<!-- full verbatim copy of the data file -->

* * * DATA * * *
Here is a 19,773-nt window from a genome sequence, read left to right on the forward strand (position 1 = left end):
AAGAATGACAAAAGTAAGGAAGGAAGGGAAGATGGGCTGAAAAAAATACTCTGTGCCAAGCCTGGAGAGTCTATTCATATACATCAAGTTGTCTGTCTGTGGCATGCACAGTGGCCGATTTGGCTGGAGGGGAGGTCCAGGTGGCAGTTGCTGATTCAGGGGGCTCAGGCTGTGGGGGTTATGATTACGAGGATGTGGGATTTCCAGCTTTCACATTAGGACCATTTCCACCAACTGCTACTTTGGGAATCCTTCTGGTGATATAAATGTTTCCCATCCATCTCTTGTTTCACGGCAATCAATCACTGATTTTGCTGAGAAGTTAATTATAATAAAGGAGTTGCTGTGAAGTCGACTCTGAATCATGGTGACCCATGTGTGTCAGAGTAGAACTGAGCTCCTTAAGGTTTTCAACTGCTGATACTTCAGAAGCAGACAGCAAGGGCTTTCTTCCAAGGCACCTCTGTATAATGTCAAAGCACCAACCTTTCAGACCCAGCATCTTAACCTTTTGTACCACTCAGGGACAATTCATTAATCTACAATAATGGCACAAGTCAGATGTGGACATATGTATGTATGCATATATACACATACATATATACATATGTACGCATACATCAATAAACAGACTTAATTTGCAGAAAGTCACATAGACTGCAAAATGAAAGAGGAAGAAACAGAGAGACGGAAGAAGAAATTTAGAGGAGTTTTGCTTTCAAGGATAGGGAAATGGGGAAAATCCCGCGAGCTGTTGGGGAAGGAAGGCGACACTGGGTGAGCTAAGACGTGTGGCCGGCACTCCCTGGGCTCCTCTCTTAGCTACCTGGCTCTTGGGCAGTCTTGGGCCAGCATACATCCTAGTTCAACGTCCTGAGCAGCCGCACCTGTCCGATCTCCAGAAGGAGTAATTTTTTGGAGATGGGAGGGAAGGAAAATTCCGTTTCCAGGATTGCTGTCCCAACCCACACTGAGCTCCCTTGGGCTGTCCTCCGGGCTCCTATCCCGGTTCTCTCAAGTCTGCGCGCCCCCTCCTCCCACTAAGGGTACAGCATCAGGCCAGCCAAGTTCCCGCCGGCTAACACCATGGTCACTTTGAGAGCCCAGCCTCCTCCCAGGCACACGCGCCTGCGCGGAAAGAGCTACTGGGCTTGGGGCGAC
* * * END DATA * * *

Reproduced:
Here is a 19,773-nt window from a genome sequence, read left to right on the forward strand (position 1 = left end):
AAGAATGACAAAAGTAAGGAAGGAAGGGAAGATGGGCTGAAAAAAATACTCTGTGCCAAGCCTGGAGAGTCTATTCATATACATCAAGTTGTCTGTCTGTGGCATGCACAGTGGCCGATTTGGCTGGAGGGGAGGTCCAGGTGGCAGTTGCTGATTCAGGGGGCTCAGGCTGTGGGGGTTATGATTACGAGGATGTGGGATTTCCAGCTTTCACATTAGGACCATTTCCACCAACTGCTACTTTGGGAATCCTTCTGGTGATATAAATGTTTCCCATCCATCTCTTGTTTCACGGCAATCAATCACTGATTTTGCTGAGAAGTTAATTATAATAAAGGAGTTGCTGTGAAGTCGACTCTGAATCATGGTGACCCATGTGTGTCAGAGTAGAACTGAGCTCCTTAAGGTTTTCAACTGCTGATACTTCAGAAGCAGACAGCAAGGGCTTTCTTCCAAGGCACCTCTGTATAATGTCAAAGCACCAACCTTTCAGACCCAGCATCTTAACCTTTTGTACCACTCAGGGACAATTCATTAATCTACAATAATGGCACAAGTCAGATGTGGACATATGTATGTATGCATATATACACATACATATATACATATGTACGCATACATCAATAAACAGACTTAATTTGCAGAAAGTCACATAGACTGCAAAATGAAAGAGGAAGAAACAGAGAGACGGAAGAAGAAATTTAGAGGAGTTTTGCTTTCAAGGATAGGGAAATGGGGAAAATCCCGCGAGCTGTTGGGGAAGGAAGGCGACACTGGGTGAGCTAAGACGTGTGGCCGGCACTCCCTGGGCTCCTCTCTTAGCTACCTGGCTCTTGGGCAGTCTTGGGCCAGCATACATCCTAGTTCAACGTCCTGAGCAGCCGCACCTGTCCGATCTCCAGAAGGAGTAATTTTTTGGAGATGGGAGGGAAGGAAAATTCCGTTTCCAGGATTGCTGTCCCAACCCACACTGAGCTCCCTTGGGCTGTCCTCCGGGCTCCTATCCCGGTTCTCTCAAGTCTGCGCGCCCCCTCCTCCCACTAAGGGTACAGCATCAGGCCAGCCAAGTTCCCGCCGGCTAACACCATGGTCACTTTGAGAGCCCAGCCTCCTCCCAGGCACACGCGCCTGCGCGGAAAGAGCTACTGGGCTTGGGGCGAC